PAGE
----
Interview: Johnny Ryan Jumps Back Into The 'Prison Pit'

Johnny Ryan's "Prison Pit" is nasty, weird, gory, violent, disturbing, and lots of other words that are typically used negatively. But when you're talking about this series -- which has just seen its 4th book released -- it's a stunning compliment. Ryan's work on "Prison Pit" is bravely adolescent and immaturely brilliant. It plumbs the depths of good taste, but serves as an illuminating peek into the subconscious of a man raised on manga, superheroes, cartoons and craziness. "Prison Pit" is consistently one of my favorite series and Book 4 keeps it going in bloody, mutilated, shape-shifting spades. I had the chance to chat with creator Johnny Ryan about the future of main character Cannibal F#@kface, the inspiration for the comic and whther or not it's okay to be totally grossed out by "Prison Pit."

MTV Geek: Where are we with Cannibal F#@kface when we pick up in Book 4?

Johnny Ryan: It picks up right where 3 ended. Cannibal F#@kface is imprisoned inside the mind of the Caligulon.

Geek: What was the original inspiration for this series?

JR: There were a bunch of inspirations. I was reading a lot of manga, like "Berserk", "Drifting Classroom", "Tokyo Zombie". I thought those books were really exciting horror/adventure stories. I wanted to do something similar. Also, at that time, there was a wave of new alternative cartoonists that were doing genre type stuff, like Ben Marra's "Night Business" or "Powr Mastrs" by CF. I liked how they were taking this genre stuff seriously. Also, a few mainstream books, like "The Walking Dead" and "BPRD".

Geek: I've always kind of considered "Prison Pit" to be an exploration of the subconscious of the wrestling/comic/cartoon fan, do you think that's fair?

JR: I guess so. It's definitely an exploration of my subconscious.

Geek: Can you talk about the style of "Prison Pit"? It's constantly changing, morphing, dripping, oozing...Yet backgrounds are very stark...what made you settle on this look?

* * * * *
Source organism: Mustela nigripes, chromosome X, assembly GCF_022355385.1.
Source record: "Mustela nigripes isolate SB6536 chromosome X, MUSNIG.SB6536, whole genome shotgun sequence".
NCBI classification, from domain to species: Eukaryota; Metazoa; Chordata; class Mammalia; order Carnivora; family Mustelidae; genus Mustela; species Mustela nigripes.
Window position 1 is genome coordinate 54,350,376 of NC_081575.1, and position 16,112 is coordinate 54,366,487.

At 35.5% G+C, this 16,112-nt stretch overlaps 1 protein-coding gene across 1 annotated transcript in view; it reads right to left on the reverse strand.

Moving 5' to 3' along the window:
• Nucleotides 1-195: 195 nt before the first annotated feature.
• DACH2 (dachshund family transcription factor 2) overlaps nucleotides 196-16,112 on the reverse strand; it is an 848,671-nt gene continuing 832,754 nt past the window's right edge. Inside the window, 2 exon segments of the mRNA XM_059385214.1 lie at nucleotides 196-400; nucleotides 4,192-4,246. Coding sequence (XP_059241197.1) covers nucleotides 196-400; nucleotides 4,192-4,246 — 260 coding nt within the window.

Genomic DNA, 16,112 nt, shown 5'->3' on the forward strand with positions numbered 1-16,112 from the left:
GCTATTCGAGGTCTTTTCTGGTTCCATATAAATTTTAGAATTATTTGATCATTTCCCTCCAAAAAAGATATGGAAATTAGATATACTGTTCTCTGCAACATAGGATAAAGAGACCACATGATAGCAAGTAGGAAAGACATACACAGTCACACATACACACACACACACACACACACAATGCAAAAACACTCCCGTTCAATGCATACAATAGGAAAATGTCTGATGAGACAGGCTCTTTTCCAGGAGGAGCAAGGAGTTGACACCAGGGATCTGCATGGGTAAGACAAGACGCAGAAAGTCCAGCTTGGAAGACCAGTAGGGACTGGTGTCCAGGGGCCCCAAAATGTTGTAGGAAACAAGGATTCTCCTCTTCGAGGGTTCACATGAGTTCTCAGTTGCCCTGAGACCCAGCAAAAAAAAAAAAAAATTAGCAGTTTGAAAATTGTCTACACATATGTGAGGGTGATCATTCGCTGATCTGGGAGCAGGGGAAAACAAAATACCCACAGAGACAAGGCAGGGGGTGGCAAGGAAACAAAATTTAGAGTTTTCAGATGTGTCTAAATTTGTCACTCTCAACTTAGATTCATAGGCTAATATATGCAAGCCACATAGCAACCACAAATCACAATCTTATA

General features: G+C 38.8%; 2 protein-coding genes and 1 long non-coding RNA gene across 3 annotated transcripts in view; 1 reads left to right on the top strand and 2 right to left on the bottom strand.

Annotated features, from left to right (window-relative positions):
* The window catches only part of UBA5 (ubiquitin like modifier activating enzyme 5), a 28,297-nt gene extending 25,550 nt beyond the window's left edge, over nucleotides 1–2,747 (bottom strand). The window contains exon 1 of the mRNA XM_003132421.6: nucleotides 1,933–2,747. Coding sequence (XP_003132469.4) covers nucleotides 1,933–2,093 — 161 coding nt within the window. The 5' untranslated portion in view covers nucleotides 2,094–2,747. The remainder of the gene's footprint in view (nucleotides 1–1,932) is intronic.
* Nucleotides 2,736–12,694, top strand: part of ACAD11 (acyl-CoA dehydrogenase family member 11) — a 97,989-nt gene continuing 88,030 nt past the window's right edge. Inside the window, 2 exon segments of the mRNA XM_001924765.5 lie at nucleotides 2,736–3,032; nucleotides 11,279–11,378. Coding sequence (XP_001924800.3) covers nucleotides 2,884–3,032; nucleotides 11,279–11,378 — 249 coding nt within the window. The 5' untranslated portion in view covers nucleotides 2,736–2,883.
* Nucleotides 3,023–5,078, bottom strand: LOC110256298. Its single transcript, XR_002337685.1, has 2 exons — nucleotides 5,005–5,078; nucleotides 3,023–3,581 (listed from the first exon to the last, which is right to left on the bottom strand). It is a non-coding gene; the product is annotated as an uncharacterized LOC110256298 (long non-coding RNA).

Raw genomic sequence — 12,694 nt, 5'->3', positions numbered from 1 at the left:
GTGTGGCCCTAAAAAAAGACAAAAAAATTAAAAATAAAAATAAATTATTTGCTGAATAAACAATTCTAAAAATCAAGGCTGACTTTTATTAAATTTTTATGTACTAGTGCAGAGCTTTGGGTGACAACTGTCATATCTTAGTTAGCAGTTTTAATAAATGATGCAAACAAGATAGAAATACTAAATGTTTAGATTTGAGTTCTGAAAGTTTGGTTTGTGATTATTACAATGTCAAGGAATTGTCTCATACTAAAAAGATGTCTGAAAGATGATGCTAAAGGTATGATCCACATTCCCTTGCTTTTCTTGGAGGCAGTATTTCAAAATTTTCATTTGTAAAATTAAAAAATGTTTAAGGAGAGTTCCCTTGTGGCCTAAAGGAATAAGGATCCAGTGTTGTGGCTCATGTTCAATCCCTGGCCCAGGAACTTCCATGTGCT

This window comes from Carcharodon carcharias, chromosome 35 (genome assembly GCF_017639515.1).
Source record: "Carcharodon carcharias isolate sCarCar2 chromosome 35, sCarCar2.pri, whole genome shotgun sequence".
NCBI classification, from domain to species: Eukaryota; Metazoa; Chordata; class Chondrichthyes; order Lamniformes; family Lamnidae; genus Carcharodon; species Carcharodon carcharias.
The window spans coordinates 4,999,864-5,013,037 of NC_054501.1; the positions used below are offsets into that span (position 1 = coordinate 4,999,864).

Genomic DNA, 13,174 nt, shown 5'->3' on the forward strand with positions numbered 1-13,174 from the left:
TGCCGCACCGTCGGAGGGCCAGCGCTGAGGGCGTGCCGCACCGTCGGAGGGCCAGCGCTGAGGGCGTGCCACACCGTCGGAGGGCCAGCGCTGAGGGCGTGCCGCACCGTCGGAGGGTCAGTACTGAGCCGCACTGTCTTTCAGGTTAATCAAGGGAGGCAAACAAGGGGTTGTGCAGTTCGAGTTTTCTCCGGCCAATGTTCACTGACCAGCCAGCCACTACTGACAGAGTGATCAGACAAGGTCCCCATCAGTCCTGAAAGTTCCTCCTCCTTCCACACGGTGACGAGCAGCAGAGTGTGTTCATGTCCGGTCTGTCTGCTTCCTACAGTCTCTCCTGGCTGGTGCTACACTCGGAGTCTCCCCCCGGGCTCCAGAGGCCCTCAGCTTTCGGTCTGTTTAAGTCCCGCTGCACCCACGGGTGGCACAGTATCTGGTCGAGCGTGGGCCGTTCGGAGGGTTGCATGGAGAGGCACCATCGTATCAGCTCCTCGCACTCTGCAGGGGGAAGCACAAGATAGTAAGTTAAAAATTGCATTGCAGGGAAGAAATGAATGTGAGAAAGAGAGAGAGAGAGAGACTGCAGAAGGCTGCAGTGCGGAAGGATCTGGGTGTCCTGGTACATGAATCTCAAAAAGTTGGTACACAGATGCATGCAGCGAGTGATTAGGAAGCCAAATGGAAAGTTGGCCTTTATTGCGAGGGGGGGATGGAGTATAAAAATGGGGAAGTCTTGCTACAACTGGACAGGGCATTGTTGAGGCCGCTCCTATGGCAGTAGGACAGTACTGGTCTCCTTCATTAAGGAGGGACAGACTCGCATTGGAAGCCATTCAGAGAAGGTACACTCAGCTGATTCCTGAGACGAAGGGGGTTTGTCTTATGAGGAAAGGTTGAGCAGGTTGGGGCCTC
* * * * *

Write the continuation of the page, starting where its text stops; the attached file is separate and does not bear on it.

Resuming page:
JR: I wanted to approach the book differently than my previous work. "Angry Youth Comix" is all thick, clean lines, with pretty dense backgrounds at times. I wanted "Prison Pit" to look rougher, scratchier. I also wanted to put the main focus on the guys fighting and not really worry so much about the backgrounds, so I decided to put them in a kind of negative zone.

Geek: There's a real feeling that a reader could get from "Prison Pit" that screams "Where does he come up with this stuff?" Are you okay with reactions like that? Is that your intention?

JR: Yeah, I actively try to come up with the most f#@ked up stuff I can imagine. It's exciting to have that kind of effect on people.

Geek: I think it's okay for me to say that "Prison Pit" gets gets pretty freaking gross, what draws you to the gross?

JR: Haha. I'm not sure. Maybe it's some kind of delayed adolescence?

Geek: Is there a plan before you sit down to work on each volume or do you work on the fly?

JR: It's kind of a combination of both. Sometimes I have a plan. Sometimes I just work spontaneously. Then there's times I have a plan and then the plan changes as I'm drawing.

Geek: How many more books do you have planned?

JR: I plan on 6. I'll see how I'm feeling at that point, if I think the story should continue.

Geek: This series has inspired a lot of cosplay and custom toys, etc. What is it about Prison Pit that connects with fans?

JR: Well, I think it connects to comic fans because it's the stripped down essence of what popular superhero comics are, which is men beating the living s*$t out of each other. People love it.

Geek: Can you speak about underground comix in general and how "Prison Pit" fits into the tradition of work by Crumb or Kitchen Sink Press cartoonists? If at all?

JR: Haha, I'm pretty sure Crumb would have zero interest in something like Prison Pit. I think most of those underground guys have little patience for this kind of stuff. When I was coming up in the alternative comic scene there was a lot of distaste for superhero action genre type comics. So maybe "Prison Pit" is a reaction against that? I dunno. I mean, it's not like sit around thinking about my place in comic book history when I write this s*$t. I'm just trying to come up with exciting stories to entertain and hopefully shock people.

Geek: What's next?

JR: Prison Pit 5.

Geek: Thanks, Johnny!

"Prison Pit: Book Four" is available now from Fantagraphics.